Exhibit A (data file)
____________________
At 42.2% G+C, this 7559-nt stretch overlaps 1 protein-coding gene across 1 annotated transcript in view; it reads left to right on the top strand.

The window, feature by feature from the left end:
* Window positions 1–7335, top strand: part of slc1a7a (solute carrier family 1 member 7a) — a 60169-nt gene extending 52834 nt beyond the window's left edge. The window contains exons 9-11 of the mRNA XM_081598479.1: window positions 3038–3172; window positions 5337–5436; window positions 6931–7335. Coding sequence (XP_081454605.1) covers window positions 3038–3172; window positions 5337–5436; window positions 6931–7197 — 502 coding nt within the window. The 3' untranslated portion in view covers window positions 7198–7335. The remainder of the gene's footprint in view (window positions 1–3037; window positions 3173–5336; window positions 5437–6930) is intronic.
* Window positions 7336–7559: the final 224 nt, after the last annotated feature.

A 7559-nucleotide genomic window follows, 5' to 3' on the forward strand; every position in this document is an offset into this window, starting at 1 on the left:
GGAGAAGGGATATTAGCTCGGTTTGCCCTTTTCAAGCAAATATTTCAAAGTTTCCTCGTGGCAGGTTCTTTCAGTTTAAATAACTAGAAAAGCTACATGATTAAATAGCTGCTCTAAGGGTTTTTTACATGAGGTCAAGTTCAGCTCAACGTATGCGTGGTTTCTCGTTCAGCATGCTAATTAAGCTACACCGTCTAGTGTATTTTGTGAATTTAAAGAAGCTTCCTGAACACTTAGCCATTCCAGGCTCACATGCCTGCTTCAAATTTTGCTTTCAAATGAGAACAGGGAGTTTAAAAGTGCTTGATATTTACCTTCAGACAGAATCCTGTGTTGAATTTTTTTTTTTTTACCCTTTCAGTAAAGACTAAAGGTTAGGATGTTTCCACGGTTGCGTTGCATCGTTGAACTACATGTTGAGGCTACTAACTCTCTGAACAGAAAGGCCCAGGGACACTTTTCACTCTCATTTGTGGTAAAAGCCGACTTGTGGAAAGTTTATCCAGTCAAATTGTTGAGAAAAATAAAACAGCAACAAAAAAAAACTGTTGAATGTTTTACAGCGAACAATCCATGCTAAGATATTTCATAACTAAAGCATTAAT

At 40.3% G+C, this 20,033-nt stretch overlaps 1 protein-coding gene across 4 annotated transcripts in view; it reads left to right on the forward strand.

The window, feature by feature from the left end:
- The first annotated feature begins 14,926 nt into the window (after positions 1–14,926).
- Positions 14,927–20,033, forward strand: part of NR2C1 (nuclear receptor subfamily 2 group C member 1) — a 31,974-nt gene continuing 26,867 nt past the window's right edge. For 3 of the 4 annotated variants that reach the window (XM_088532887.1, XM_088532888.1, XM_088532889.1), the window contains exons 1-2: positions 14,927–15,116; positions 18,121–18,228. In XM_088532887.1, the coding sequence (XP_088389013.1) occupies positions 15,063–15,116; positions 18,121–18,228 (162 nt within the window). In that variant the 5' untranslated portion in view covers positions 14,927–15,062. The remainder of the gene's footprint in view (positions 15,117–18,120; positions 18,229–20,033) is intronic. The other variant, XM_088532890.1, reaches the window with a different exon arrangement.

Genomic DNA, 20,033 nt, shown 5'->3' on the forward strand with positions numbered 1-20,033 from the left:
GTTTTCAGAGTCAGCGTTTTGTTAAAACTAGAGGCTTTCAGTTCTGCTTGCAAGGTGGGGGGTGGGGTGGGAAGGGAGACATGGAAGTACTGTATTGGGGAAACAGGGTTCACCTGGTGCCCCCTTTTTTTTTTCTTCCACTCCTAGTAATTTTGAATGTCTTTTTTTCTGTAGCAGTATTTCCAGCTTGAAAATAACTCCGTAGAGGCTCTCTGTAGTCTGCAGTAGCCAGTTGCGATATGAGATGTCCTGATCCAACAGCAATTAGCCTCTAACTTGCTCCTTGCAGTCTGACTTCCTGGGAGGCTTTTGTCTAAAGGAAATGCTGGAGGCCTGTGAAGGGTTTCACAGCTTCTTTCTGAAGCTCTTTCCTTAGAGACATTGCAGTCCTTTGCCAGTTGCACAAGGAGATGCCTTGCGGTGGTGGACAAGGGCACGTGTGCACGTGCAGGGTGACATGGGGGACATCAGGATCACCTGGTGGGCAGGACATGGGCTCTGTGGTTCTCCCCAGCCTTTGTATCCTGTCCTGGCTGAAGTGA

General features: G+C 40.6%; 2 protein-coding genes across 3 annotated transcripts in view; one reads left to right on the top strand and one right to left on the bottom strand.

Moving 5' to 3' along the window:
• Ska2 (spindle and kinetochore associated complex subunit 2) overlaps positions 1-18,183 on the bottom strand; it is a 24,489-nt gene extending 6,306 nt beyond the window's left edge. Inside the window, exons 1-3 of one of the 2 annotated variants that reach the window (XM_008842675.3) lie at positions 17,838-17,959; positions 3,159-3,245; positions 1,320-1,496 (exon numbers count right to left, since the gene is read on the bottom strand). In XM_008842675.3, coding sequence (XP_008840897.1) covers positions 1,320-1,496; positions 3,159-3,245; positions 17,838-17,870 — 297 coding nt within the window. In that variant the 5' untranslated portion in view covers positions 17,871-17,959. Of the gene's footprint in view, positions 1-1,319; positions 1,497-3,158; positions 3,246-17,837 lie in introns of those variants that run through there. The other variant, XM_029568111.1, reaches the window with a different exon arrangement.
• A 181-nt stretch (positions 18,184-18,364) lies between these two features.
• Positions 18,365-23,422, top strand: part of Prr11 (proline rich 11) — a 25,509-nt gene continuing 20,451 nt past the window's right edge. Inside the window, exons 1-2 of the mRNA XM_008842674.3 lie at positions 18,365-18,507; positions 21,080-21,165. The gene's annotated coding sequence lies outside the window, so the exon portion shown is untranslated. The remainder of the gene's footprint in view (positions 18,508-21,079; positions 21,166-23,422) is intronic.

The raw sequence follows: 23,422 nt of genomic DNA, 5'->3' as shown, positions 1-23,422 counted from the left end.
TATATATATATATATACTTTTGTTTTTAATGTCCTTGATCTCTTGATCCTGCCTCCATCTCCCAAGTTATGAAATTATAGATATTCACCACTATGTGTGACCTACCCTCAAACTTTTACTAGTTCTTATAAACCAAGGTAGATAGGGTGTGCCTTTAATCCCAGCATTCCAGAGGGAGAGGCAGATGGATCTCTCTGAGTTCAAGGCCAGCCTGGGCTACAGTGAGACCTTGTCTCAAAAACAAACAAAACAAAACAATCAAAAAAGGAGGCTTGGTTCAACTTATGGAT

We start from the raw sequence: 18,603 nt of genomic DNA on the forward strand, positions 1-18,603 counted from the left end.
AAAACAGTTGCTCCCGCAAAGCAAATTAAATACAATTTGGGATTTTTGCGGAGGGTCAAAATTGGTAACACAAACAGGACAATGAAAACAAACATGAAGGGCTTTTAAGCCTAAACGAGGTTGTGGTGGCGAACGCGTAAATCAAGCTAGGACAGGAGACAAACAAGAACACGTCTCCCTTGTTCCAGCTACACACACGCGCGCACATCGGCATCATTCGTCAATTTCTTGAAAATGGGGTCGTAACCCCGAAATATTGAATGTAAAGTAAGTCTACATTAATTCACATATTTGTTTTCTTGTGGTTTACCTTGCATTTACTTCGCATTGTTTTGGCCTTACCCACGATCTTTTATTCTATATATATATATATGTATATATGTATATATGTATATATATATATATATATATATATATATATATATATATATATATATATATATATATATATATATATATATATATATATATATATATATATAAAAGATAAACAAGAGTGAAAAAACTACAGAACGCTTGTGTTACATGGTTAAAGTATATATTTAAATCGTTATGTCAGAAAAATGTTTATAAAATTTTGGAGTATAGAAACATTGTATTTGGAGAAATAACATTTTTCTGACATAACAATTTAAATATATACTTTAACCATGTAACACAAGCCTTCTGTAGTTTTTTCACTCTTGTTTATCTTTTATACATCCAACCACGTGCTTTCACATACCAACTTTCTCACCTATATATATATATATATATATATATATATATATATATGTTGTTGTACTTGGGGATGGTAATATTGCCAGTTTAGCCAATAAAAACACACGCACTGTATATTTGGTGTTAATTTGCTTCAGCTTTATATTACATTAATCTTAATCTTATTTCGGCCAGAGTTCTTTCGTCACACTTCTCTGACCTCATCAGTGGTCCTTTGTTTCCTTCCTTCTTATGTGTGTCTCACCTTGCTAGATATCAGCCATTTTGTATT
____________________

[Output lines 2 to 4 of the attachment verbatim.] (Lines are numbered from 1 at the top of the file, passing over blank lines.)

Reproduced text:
The window, feature by feature from the left end:
* Window positions 1–7335, top strand: part of slc1a7a (solute carrier family 1 member 7a) — a 60169-nt gene extending 52834 nt beyond the window's left edge. The window contains exons 9-11 of the mRNA XM_081598479.1: window positions 3038–3172; window positions 5337–5436; window positions 6931–7335. Coding sequence (XP_081454605.1) covers window positions 3038–3172; window positions 5337–5436; window positions 6931–7197 — 502 coding nt within the window. The 3' untranslated portion in view covers window positions 7198–7335. The remainder of the gene's footprint in view (window positions 1–3037; window positions 3173–5336; window positions 5437–6930) is intronic.
* Window positions 7336–7559: the final 224 nt, after the last annotated feature.